long distance running

If Kenya were to be banned from Rio 2016, the overall inclusiveness of the Olympics and the global equality of sporting opportunities would be seriously questioned.
That's the essence of flow: taking on something a little intimidating, conquering it, and relishing in the unbeatable reward of being able to do what was just a short while ago seemingly impossible. And if someone wants to chase that feeling for 50-plus miles, well, who can blame them?
"Relating to Project America Run I think I have shown people the power of persistence and that if you believe in it you will do it."
I realize that my boys taught me the very lesson I worked so hard to instill in them. It's time to stop intentionally looking for pennies. No more looking down; always upwards and forward.
Ben Payne says he thought he was a few good steps in front of U.K. Olympian Scott Overall during Saturday’s Peachtree Road 10K Race in Atlanta.
Diagram outlining a potential mechanism by which hunting success and running performance act as a signal of reproductive
On May 11, 2014, in Oceanside, CA, I embarked on my running journey across America with the goal of finishing on Aug. 15 in New York City.
Most runners are familiar with the feeling of catching your second wind. It usually happens 10 to 15 minutes into a run. For runners that stick it out a bit longer, a third wind awaits. For me, this usually happens around mile 5 or 6.
Nature? Nurture? Who's to say? Perhaps, we really were born to run and some people feel this intrinsic primordial instinct stronger than others?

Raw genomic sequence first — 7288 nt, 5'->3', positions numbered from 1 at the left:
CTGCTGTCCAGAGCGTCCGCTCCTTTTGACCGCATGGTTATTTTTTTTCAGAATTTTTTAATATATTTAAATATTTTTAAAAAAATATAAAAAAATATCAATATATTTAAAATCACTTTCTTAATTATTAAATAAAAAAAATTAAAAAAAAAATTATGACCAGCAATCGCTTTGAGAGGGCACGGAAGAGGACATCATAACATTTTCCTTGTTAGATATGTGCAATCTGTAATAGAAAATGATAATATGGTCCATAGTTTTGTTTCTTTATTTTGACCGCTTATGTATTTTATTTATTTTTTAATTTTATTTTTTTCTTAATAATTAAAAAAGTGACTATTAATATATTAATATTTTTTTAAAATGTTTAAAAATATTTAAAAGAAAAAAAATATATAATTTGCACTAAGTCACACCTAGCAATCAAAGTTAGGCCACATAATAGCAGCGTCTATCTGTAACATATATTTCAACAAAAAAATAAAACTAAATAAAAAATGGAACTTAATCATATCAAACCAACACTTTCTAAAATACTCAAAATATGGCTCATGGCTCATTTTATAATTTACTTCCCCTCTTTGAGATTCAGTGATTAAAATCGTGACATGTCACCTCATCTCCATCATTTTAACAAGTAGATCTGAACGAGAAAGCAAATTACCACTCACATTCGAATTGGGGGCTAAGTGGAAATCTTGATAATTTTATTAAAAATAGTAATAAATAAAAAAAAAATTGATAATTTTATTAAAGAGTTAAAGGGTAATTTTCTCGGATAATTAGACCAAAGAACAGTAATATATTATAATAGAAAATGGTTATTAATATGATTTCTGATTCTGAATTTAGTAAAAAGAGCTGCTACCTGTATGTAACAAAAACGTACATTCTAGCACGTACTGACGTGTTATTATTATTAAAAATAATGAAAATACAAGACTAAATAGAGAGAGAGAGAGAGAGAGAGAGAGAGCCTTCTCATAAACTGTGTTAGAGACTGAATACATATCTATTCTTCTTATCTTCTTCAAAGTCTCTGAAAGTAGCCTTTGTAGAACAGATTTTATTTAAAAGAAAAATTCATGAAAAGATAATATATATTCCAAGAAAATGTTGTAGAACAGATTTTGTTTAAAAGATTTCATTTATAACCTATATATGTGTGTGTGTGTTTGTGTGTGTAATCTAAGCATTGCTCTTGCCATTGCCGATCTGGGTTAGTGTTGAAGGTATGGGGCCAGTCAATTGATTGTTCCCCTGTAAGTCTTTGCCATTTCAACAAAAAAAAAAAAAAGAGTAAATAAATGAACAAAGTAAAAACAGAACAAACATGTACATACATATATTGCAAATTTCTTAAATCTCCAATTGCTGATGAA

Where I had run the days before the earthquake, there were now dead people in the street. Houses were crushed. The air was dense with dust. It was hard; so many people had lost their lives. But life had to go on.
Last year I took a train to California, got a ride out to Dillon Beach (small place north of San Francisco), touched the Pacific Ocean, and, over the course of four months, proceeded to run across America.
He said he also expects that rather than scaring runners, the Boston Marathon bombings may galvanize the running community
As I cross the most famous finish line in the world, they say my name. I make sure to look up at the cameras. I need to get my medal before I collapse. I am about to turn off Boylston Street, asking for directions to the Westin, where my team was meeting. Boom. I turn around and see a plume of smoke.
One foot after another, for miles on end. Not many of us run in this age of technology and global urbanization, but running is written into our DNA, and what happened in Boston will not destroy the marathon spirit.
Having run two marathons in the past, I know firsthand the dedication and inner fortitude it requires to train for and complete a marathon. What marathon runners know about suffering can help us all learn how to cope with this tragedy and rise above it.
In 1985, I was a 30-year-old non-runner who smoked a pack of cigarettes every day. Today, I'm running the Boston Marathon along side one of the most inspirational men I've ever known.
Maybe it's because running is so quantifiable, but most runners I know love "magic bullets." We want to improve -- it's why we run in the first place -- and we'll typically try anything (within reason) that might help us run more miles or faster times.
And thats when it hit me, how brilliant this was. Most of us are content taking subways, buses, and jets to get from point A to point B as fast as possible. I was going to spend nearly four hours ending up in the exact same place as I started.
Traveling for a race? Several Travelzoo Deal Experts are seasoned marathon veterans and have shared these tips.
After about six miles I found myself running down one of the main roads with a single teammate who I had never run with before